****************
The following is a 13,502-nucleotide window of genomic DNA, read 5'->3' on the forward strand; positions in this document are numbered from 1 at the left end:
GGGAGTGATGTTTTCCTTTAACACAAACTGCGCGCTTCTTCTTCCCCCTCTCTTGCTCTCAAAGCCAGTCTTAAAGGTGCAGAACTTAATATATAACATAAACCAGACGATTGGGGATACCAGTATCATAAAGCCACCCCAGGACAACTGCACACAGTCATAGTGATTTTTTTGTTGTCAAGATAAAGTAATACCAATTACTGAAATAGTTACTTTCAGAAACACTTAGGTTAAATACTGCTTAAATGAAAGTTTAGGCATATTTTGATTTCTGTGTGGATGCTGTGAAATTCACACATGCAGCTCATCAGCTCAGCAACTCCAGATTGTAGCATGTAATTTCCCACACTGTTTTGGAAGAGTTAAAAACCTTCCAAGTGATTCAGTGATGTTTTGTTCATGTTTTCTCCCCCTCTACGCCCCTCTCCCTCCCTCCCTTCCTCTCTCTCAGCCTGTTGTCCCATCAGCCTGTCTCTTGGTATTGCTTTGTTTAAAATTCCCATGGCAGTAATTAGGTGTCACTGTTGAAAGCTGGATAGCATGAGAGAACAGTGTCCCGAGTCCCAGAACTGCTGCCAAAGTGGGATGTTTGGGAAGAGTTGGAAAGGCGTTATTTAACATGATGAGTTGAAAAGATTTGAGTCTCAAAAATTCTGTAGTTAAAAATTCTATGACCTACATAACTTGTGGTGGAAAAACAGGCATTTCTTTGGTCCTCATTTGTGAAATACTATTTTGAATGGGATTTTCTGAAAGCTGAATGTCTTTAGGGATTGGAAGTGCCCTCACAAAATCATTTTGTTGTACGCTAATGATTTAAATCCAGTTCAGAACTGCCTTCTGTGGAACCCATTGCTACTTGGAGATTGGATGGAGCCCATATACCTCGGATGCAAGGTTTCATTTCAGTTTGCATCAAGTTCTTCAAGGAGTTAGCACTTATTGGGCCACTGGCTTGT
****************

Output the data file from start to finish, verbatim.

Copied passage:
The following is a 13,502-nucleotide window of genomic DNA, read 5'->3' on the forward strand; positions in this document are numbered from 1 at the left end:
GGGAGTGATGTTTTCCTTTAACACAAACTGCGCGCTTCTTCTTCCCCCTCTCTTGCTCTCAAAGCCAGTCTTAAAGGTGCAGAACTTAATATATAACATAAACCAGACGATTGGGGATACCAGTATCATAAAGCCACCCCAGGACAACTGCACACAGTCATAGTGATTTTTTTGTTGTCAAGATAAAGTAATACCAATTACTGAAATAGTTACTTTCAGAAACACTTAGGTTAAATACTGCTTAAATGAAAGTTTAGGCATATTTTGATTTCTGTGTGGATGCTGTGAAATTCACACATGCAGCTCATCAGCTCAGCAACTCCAGATTGTAGCATGTAATTTCCCACACTGTTTTGGAAGAGTTAAAAACCTTCCAAGTGATTCAGTGATGTTTTGTTCATGTTTTCTCCCCCTCTACGCCCCTCTCCCTCCCTCCCTTCCTCTCTCTCAGCCTGTTGTCCCATCAGCCTGTCTCTTGGTATTGCTTTGTTTAAAATTCCCATGGCAGTAATTAGGTGTCACTGTTGAAAGCTGGATAGCATGAGAGAACAGTGTCCCGAGTCCCAGAACTGCTGCCAAAGTGGGATGTTTGGGAAGAGTTGGAAAGGCGTTATTTAACATGATGAGTTGAAAAGATTTGAGTCTCAAAAATTCTGTAGTTAAAAATTCTATGACCTACATAACTTGTGGTGGAAAAACAGGCATTTCTTTGGTCCTCATTTGTGAAATACTATTTTGAATGGGATTTTCTGAAAGCTGAATGTCTTTAGGGATTGGAAGTGCCCTCACAAAATCATTTTGTTGTACGCTAATGATTTAAATCCAGTTCAGAACTGCCTTCTGTGGAACCCATTGCTACTTGGAGATTGGATGGAGCCCATATACCTCGGATGCAAGGTTTCATTTCAGTTTGCATCAAGTTCTTCAAGGAGTTAGCACTTATTGGGCCACTGGCTTGT